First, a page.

CLONORCHIASIS ( LIVER FLUKE INFECTION )
Clonorchiasis is endemic in the Far East, particularly in Korea, Japan, Taiwan, the RedRiver Valley of Vietnam, the Southern Chinese province of Kwantung, and Hong Kong. In previous years, parasite transmission was perpetuated by the practice of fertilizing commercial fish ponds with human feces. Recent improvements in the disposal of human waste have diminished acquisition of the disease in most countries. However, the extremely long lifespan of these worms is reflected in a much slower decrease in the over-all infection rate. In some villages in southern China, the entire adult population is in-fected. A recent survey of stool specimens from immigrants from Hong Kong to Canada showed an infection rate of more than 15% overall and 23% in adults between 30 and 50 years of age. The disease is acquired by eating raw, frozen, dried, salted, smoked, or pickled fish. Commercial shipment of such products outside of the endemic area may result in the acquisition of worms far from their original source.
Migration of the larvae from the duodenum to the bile duct may produce fever, chills, mild jaundice, eosinophilia, and liver enlargement. The adult worm induces epithelial hy-perplasia, adenoma formation, and inflammation and fibrosis around the smaller bile ducts. In light infection, clinical disease seldom results. However, numerous reinfections may produce worm loads of 500 to 1000, resulting in the formation of bile stones and sometimes bile duct carcinoma in patients with severe, long-standing infections. Calculus formation is often accompanied by asymptomatic biliary carriage of Salmonella typhi. Dead worms may obstruct the common bile duct and induce secondary bacterial cholan-gitis, which may be accompanied by bacteremia, endotoxin shock, and hypoglycemia. Occasionally, adult worms are found in the pancreatic ducts, where they can produce duc-tal obstruction and acute pancreatitis.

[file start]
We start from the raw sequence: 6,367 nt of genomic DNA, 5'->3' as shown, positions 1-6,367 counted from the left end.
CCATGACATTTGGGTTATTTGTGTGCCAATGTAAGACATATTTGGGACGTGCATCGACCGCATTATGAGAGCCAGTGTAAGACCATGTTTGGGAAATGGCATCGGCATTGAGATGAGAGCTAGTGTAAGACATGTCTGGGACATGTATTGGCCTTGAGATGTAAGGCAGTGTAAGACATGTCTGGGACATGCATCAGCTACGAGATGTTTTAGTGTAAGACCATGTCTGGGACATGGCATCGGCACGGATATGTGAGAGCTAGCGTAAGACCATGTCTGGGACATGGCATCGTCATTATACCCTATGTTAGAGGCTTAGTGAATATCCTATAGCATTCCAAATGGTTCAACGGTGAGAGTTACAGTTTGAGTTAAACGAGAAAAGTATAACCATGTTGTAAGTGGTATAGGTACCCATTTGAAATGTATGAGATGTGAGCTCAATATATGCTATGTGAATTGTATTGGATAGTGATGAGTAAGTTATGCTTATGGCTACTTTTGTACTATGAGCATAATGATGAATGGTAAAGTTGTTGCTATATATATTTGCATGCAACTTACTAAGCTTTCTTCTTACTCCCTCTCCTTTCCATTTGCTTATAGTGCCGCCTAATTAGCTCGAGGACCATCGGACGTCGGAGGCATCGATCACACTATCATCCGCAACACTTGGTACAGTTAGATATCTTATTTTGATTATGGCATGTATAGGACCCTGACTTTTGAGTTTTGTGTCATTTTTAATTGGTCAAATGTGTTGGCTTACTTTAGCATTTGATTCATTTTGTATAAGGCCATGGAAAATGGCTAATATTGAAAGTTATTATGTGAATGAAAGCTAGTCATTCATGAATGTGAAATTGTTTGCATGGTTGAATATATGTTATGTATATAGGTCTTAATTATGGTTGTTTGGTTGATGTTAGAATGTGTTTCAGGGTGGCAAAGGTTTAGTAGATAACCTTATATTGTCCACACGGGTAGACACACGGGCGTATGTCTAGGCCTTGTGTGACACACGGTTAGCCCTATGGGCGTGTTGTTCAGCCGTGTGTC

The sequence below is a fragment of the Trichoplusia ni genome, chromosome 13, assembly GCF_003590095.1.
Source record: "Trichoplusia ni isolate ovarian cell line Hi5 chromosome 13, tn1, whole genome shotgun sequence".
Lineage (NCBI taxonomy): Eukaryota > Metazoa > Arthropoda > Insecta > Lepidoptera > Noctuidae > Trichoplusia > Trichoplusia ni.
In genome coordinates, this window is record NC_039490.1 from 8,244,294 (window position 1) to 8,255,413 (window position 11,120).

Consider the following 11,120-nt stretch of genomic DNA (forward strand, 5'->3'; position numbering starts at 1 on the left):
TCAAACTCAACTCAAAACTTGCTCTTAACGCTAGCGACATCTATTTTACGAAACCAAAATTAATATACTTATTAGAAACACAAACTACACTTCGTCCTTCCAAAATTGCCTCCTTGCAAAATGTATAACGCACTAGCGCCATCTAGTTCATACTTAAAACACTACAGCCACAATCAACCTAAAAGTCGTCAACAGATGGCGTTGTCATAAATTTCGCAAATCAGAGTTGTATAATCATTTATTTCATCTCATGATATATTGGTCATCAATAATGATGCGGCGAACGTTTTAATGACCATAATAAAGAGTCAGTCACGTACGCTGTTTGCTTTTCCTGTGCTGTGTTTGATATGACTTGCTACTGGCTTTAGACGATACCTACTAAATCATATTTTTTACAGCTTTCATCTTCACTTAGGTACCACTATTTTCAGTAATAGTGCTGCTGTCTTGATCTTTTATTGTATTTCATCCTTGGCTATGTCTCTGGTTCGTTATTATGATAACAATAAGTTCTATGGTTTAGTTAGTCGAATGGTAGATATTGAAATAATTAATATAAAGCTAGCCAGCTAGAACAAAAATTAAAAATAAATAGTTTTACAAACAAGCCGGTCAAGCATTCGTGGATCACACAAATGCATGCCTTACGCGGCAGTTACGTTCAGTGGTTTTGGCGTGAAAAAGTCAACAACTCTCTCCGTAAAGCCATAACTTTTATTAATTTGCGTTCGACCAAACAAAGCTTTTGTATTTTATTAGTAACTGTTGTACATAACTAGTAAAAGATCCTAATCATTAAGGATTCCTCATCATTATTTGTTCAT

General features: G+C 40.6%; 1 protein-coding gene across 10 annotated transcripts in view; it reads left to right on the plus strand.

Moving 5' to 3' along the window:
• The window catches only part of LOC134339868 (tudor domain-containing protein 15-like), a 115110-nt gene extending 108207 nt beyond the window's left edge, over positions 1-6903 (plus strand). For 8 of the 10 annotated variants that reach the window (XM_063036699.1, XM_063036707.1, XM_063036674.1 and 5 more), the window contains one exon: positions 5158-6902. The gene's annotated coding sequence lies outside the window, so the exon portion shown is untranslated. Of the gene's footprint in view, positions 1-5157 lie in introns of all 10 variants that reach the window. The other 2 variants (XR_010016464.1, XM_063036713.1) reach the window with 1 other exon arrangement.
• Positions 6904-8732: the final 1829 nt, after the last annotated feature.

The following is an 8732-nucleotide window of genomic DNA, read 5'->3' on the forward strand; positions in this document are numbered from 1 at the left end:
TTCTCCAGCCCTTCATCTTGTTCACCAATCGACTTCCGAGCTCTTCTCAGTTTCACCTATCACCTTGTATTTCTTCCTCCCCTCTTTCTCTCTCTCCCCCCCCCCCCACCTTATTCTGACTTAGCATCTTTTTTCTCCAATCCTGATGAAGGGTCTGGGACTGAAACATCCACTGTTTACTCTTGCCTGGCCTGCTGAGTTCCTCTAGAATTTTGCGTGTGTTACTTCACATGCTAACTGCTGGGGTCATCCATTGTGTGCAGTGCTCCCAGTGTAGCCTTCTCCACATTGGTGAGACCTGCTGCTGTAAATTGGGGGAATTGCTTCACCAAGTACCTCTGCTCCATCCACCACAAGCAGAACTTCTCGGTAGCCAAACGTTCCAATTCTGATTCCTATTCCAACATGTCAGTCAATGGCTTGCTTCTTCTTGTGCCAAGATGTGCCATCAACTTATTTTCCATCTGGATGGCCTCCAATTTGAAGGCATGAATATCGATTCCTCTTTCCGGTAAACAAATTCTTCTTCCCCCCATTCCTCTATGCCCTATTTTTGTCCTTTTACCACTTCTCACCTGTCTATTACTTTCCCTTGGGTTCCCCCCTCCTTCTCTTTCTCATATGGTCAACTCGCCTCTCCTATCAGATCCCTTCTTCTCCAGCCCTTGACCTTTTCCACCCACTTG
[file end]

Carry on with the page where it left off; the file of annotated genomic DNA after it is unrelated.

Definitive diagnosis requires the recovery and identification of the distinctive egg from the stool or duodenal aspirates. In mild infections, repeated examinations may be re-quired. Because most patients are asymptomatic, any individual with clinical manifesta-tions of disease in whom Clonorchis eggs are found must be evaluated for the presence of other causes of illness. In acute symptomatic clonorchiasis, there is usually leukocytosis, eosinophilia, elevation of alkaline phosphatase levels, and abnormal computed tomogra-phy and ultrasonographic liver scans. Cholangiograms may reveal dilatation of the intra-hepatic ducts, small filling defects compatible with the presence of adult worms, and occasionally cholangiocarcinoma.
Praziquantel and albendazole have proven to be effective therapeutic agents. Prevention requires thorough cooking of freshwater fish and sanitary disposal of human feces.